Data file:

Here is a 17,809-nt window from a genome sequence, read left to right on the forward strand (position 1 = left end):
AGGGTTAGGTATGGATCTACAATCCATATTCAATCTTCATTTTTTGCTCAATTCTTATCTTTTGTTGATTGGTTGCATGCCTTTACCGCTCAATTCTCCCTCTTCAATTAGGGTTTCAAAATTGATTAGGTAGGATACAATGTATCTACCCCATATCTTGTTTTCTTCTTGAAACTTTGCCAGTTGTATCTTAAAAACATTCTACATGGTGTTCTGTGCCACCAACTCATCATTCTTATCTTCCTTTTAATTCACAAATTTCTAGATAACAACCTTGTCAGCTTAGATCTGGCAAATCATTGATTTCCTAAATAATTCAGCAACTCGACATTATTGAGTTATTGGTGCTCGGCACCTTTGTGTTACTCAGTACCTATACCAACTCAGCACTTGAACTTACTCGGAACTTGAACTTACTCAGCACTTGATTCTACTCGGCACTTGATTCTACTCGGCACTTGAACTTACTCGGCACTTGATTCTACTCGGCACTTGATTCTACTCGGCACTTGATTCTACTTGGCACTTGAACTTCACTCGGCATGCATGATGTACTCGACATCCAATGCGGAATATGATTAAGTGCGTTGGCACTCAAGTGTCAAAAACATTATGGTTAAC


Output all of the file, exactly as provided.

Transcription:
Here is a 17,809-nt window from a genome sequence, read left to right on the forward strand (position 1 = left end):
AGGGTTAGGTATGGATCTACAATCCATATTCAATCTTCATTTTTTGCTCAATTCTTATCTTTTGTTGATTGGTTGCATGCCTTTACCGCTCAATTCTCCCTCTTCAATTAGGGTTTCAAAATTGATTAGGTAGGATACAATGTATCTACCCCATATCTTGTTTTCTTCTTGAAACTTTGCCAGTTGTATCTTAAAAACATTCTACATGGTGTTCTGTGCCACCAACTCATCATTCTTATCTTCCTTTTAATTCACAAATTTCTAGATAACAACCTTGTCAGCTTAGATCTGGCAAATCATTGATTTCCTAAATAATTCAGCAACTCGACATTATTGAGTTATTGGTGCTCGGCACCTTTGTGTTACTCAGTACCTATACCAACTCAGCACTTGAACTTACTCGGAACTTGAACTTACTCAGCACTTGATTCTACTCGGCACTTGATTCTACTCGGCACTTGAACTTACTCGGCACTTGATTCTACTCGGCACTTGATTCTACTCGGCACTTGATTCTACTTGGCACTTGAACTTCACTCGGCATGCATGATGTACTCGACATCCAATGCGGAATATGATTAAGTGCGTTGGCACTCAAGTGTCAAAAACATTATGGTTAAC